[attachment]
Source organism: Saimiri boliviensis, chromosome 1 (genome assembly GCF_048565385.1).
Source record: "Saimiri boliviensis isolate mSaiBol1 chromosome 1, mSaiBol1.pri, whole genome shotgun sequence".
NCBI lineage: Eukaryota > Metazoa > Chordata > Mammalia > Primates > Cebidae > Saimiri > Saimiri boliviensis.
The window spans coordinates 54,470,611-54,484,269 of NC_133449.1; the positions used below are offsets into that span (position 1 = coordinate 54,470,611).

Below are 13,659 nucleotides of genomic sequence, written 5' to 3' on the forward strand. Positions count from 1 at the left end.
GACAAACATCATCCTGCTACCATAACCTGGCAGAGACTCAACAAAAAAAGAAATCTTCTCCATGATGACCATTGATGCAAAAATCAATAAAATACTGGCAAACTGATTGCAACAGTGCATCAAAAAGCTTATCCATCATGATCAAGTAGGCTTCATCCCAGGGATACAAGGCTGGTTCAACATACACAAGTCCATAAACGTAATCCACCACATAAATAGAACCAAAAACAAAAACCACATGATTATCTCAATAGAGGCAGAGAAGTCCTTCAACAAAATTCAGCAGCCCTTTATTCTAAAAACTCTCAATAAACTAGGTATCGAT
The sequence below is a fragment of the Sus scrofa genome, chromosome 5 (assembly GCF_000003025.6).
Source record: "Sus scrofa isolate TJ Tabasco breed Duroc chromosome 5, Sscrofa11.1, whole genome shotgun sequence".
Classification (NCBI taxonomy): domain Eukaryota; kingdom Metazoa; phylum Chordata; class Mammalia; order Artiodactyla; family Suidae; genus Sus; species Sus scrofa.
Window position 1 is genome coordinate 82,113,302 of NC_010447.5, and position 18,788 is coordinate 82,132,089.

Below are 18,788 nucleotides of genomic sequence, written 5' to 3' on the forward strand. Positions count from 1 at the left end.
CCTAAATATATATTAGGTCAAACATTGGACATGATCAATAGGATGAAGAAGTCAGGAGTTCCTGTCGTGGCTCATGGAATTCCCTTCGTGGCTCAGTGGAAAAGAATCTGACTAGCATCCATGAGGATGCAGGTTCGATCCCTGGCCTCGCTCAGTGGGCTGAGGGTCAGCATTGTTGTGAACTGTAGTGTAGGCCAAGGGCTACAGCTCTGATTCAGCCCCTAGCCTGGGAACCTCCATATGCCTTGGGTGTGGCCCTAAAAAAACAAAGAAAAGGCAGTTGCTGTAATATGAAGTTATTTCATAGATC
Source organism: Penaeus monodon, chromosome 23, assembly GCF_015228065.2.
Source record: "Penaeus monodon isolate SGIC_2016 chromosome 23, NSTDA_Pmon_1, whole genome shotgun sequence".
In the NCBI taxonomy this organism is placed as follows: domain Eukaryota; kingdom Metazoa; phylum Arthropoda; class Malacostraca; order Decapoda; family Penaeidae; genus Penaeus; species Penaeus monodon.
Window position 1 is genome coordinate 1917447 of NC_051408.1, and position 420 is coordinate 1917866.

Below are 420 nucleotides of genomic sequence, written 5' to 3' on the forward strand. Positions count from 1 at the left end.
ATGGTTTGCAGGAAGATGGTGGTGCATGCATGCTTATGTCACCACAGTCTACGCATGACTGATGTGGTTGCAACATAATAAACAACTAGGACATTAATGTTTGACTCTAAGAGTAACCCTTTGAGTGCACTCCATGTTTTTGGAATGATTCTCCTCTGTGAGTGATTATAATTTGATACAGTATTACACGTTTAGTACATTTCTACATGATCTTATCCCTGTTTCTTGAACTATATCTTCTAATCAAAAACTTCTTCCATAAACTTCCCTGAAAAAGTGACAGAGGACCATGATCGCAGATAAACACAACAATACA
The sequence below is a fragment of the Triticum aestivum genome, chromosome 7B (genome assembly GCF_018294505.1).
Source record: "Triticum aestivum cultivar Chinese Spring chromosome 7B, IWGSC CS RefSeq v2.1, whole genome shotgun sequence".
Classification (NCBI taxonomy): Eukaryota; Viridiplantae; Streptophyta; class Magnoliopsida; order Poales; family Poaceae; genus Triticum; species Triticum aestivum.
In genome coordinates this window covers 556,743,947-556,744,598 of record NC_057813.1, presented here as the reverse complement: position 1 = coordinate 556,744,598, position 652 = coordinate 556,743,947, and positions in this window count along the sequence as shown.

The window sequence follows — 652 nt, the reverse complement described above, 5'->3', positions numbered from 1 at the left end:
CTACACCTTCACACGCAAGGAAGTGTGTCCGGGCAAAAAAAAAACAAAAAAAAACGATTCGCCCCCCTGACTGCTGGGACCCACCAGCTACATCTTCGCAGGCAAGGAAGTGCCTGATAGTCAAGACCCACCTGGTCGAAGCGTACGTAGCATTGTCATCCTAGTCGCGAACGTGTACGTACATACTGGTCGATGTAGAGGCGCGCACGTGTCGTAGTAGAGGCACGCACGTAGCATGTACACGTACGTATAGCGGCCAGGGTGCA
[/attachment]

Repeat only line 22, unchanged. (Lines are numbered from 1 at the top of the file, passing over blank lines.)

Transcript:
In genome coordinates this window covers 556,743,947-556,744,598 of record NC_057813.1, presented here as the reverse complement: position 1 = coordinate 556,744,598, position 652 = coordinate 556,743,947, and positions in this window count along the sequence as shown.